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A great olive oil is one of Mother Nature’s most remarkable gifts—the essence of the olive, bursting with its own constellation of flavors and aromas, yet capable of marrying with a vast diversity of foods. And in our view, and the view of many, the world’s greatest olive oils come from Tuscany.
Our awakening to the glories of great Tuscan oil came in the mid-1980’s, when we had dinner one April night at the venerable Montalcino estate, Il Poggione.
They were rightly proud of their extra virgin olive oil, encouraging us to pour it on every dish short of dessert. It was exhilarating. We dipped and drizzled with abandon: over the thick Tuscan soup; on fennel bulbs; over the grilled meat, and on thick slices of toasted bread rubbed with garlic cloves.
What we didn’t realize at the time was that we were enjoying a precious commodity, as great Tuscan oil can only be made from tiny yields, and by harvesting early. A tree in the hills near Florence—harvested in November—may yield only a liter of olive oil. Compare this to the commercially farmed trees along Tuscany’s coast—harvested much later—which produce 20+ liters of oil per tree.
After our experience at Il Poggione, we were shocked to discover just how difficult it was to find comparable oils in the United States. Even the expensive oils available here didn’t come close to matching Il Poggione’s. In fact, most of the oils we found were tired, the result of being too old or improperly stored. We were also frustrated by the fact that few labels revealed the olive source or year of production.
We took matters into our own hands. Beginning in 1995, we began importing our own selections. Each November, we taste on site, before the oils are blended—selecting pressings that offer the most character, structure and balance.
We also have the trade’s strictest standards: offering only ruthlessly selected single estate oils; providing clear and informative labels; shipping under strict temperature control and offering the new oils as soon as they are pressed and bottled.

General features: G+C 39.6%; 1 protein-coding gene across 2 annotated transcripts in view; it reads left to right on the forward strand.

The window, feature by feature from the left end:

If we’ve become America’s best source for Tuscan olive oil, these are the reasons why.
Just as subtle differences in grape source and vinification can profoundly influence the quality of a wine, there are factors that separate great olive oils from merely good ones. Here are the most important of them:
While olive oil is produced throughout the Mediterranean, many feel that the greatest oils of all are produced in Tuscany’s interior hills-from old trees in poor soil and cool microclimates.
The best Tuscan olive oils are “early-harvest”—in other words they are made from physiologically mature olives that have not yet turned to black. Typically, such olives can be picked between late October and mid-November, producing oil with green color and intense flavors of artichoke and freshly cut grass.
Early-harvest oils also have extraordinary structure—plus the ability to withstand the four enemies of olive oil: age, heat, light and air. In fact, a good early-harvest oil , if properly stored, can keep for two or more years with ease. In contrast, most commercially available olive oils (including many expensive ones) already show noticeable deterioration six months after the harvest.
The explanation is that early-harvest olives have substantially more tannins which, as in wine, retard oxidation. Consequently, Tuscan olive oils that have a greenish color hold up much better after opening, maintaining their fresh aromas and flavors.
So why not harvest all the olives early and produce only great oil? It’s very labor-intensive, costly and slow. Early picking also produces much less oil from the same weight of olives. Our growers often obtain only one to two liters of olive oil per tree; the big commercial olive oil producers, who harvest in January or February, can get ten or more times that amount from a single tree.